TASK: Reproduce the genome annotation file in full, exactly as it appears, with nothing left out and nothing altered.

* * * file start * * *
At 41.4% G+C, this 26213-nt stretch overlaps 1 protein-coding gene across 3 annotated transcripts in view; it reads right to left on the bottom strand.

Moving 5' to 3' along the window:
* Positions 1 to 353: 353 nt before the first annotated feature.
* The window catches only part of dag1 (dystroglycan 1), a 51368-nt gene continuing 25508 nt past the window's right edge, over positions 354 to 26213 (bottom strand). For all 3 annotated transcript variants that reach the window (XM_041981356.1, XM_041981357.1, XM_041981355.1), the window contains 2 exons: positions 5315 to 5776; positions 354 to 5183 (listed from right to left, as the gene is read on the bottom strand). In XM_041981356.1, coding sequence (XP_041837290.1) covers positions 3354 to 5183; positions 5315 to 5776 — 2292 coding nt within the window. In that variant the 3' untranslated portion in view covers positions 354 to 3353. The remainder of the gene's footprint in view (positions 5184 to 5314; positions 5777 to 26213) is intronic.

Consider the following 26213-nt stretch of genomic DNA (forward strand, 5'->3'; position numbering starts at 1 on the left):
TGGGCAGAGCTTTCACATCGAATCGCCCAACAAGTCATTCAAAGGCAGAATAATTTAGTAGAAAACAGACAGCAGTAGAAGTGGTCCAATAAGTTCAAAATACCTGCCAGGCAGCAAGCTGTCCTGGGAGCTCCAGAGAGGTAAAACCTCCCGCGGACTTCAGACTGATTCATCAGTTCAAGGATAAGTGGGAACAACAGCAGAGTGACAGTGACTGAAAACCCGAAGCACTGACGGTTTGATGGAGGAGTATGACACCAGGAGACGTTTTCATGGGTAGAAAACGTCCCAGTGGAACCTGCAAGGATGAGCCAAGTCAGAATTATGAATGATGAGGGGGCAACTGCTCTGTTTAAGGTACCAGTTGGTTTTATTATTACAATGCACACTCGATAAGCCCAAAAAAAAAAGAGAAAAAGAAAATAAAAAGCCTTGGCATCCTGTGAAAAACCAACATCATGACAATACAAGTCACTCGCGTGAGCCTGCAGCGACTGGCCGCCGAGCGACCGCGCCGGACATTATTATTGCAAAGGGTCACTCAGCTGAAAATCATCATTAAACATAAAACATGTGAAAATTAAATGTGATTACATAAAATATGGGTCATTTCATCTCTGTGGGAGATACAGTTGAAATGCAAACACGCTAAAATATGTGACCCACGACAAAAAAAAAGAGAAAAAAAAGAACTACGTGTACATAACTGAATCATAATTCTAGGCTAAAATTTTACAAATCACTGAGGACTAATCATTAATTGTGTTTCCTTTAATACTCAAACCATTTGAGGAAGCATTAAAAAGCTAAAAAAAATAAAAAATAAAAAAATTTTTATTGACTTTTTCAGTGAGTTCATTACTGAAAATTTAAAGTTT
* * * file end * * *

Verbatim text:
At 41.4% G+C, this 26213-nt stretch overlaps 1 protein-coding gene across 3 annotated transcripts in view; it reads right to left on the bottom strand.

Moving 5' to 3' along the window:
* Positions 1 to 353: 353 nt before the first annotated feature.
* The window catches only part of dag1 (dystroglycan 1), a 51368-nt gene continuing 25508 nt past the window's right edge, over positions 354 to 26213 (bottom strand). For all 3 annotated transcript variants that reach the window (XM_041981356.1, XM_041981357.1, XM_041981355.1), the window contains 2 exons: positions 5315 to 5776; positions 354 to 5183 (listed from right to left, as the gene is read on the bottom strand). In XM_041981356.1, coding sequence (XP_041837290.1) covers positions 3354 to 5183; positions 5315 to 5776 — 2292 coding nt within the window. In that variant the 3' untranslated portion in view covers positions 354 to 3353. The remainder of the gene's footprint in view (positions 5184 to 5314; positions 5777 to 26213) is intronic.

Consider the following 26213-nt stretch of genomic DNA (forward strand, 5'->3'; position numbering starts at 1 on the left):
TGGGCAGAGCTTTCACATCGAATCGCCCAACAAGTCATTCAAAGGCAGAATAATTTAGTAGAAAACAGACAGCAGTAGAAGTGGTCCAATAAGTTCAAAATACCTGCCAGGCAGCAAGCTGTCCTGGGAGCTCCAGAGAGGTAAAACCTCCCGCGGACTTCAGACTGATTCATCAGTTCAAGGATAAGTGGGAACAACAGCAGAGTGACAGTGACTGAAAACCCGAAGCACTGACGGTTTGATGGAGGAGTATGACACCAGGAGACGTTTTCATGGGTAGAAAACGTCCCAGTGGAACCTGCAAGGATGAGCCAAGTCAGAATTATGAATGATGAGGGGGCAACTGCTCTGTTTAAGGTACCAGTTGGTTTTATTATTACAATGCACACTCGATAAGCCCAAAAAAAAAAGAGAAAAAGAAAATAAAAAGCCTTGGCATCCTGTGAAAAACCAACATCATGACAATACAAGTCACTCGCGTGAGCCTGCAGCGACTGGCCGCCGAGCGACCGCGCCGGACATTATTATTGCAAAGGGTCACTCAGCTGAAAATCATCATTAAACATAAAACATGTGAAAATTAAATGTGATTACATAAAATATGGGTCATTTCATCTCTGTGGGAGATACAGTTGAAATGCAAACACGCTAAAATATGTGACCCACGACAAAAAAAAAGAGAAAAAAAAGAACTACGTGTACATAACTGAATCATAATTCTAGGCTAAAATTTTACAAATCACTGAGGACTAATCATTAATTGTGTTTCCTTTAATACTCAAACCATTTGAGGAAGCATTAAAAAGCTAAAAAAAATAAAAAATAAAAAAATTTTTATTGACTTTTTCAGTGAGTTCATTACTGAAAATTTAAAGTTT